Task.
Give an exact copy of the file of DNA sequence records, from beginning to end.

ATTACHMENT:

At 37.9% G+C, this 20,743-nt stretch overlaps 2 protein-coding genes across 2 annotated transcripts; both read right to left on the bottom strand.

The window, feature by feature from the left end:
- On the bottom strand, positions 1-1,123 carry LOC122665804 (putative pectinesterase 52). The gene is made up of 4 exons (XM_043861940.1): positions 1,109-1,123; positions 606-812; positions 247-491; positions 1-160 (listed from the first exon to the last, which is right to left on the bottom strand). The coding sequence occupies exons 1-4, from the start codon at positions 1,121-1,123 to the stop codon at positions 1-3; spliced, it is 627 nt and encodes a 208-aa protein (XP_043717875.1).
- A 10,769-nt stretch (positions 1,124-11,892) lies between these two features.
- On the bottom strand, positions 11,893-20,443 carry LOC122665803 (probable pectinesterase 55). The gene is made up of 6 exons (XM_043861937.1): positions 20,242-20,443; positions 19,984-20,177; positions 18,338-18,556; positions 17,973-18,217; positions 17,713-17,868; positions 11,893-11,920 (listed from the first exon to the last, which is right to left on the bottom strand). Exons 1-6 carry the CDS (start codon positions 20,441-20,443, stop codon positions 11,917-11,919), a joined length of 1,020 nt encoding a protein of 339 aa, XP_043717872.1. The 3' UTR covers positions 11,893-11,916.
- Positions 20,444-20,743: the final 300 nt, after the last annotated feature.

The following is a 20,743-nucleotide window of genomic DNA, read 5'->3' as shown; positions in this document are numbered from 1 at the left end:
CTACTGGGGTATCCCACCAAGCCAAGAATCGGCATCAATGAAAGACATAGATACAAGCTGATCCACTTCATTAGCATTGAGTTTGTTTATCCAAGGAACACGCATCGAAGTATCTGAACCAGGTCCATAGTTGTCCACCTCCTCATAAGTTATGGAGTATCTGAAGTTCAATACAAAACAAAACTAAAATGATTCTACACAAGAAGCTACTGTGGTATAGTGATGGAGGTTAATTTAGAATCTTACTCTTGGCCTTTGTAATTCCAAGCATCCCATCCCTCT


At 37.9% G+C, this 20,743-nt stretch overlaps 2 protein-coding genes across 2 annotated transcripts; both read right to left on the bottom strand.

The window, feature by feature from the left end:
- On the bottom strand, positions 1-1,123 carry LOC122665804 (putative pectinesterase 52). The gene is made up of 4 exons (XM_043861940.1): positions 1,109-1,123; positions 606-812; positions 247-491; positions 1-160 (listed from the first exon to the last, which is right to left on the bottom strand). The coding sequence occupies exons 1-4, from the start codon at positions 1,121-1,123 to the stop codon at positions 1-3; spliced, it is 627 nt and encodes a 208-aa protein (XP_043717875.1).
- A 10,769-nt stretch (positions 1,124-11,892) lies between these two features.
- On the bottom strand, positions 11,893-20,443 carry LOC122665803 (probable pectinesterase 55). The gene is made up of 6 exons (XM_043861937.1): positions 20,242-20,443; positions 19,984-20,177; positions 18,338-18,556; positions 17,973-18,217; positions 17,713-17,868; positions 11,893-11,920 (listed from the first exon to the last, which is right to left on the bottom strand). Exons 1-6 carry the CDS (start codon positions 20,441-20,443, stop codon positions 11,917-11,919), a joined length of 1,020 nt encoding a protein of 339 aa, XP_043717872.1. The 3' UTR covers positions 11,893-11,916.
- Positions 20,444-20,743: the final 300 nt, after the last annotated feature.

The following is a 20,743-nucleotide window of genomic DNA, read 5'->3' as shown; positions in this document are numbered from 1 at the left end:
CTACTGGGGTATCCCACCAAGCCAAGAATCGGCATCAATGAAAGACATAGATACAAGCTGATCCACTTCATTAGCATTGAGTTTGTTTATCCAAGGAACACGCATCGAAGTATCTGAACCAGGTCCATAGTTGTCCACCTCCTCATAAGTTATGGAGTATCTGAAGTTCAATACAAAACAAAACTAAAATGATTCTACACAAGAAGCTACTGTGGTATAGTGATGGAGGTTAATTTAGAATCTTACTCTTGGCCTTTGTAATTCCAAGCATCCCATCCCTCT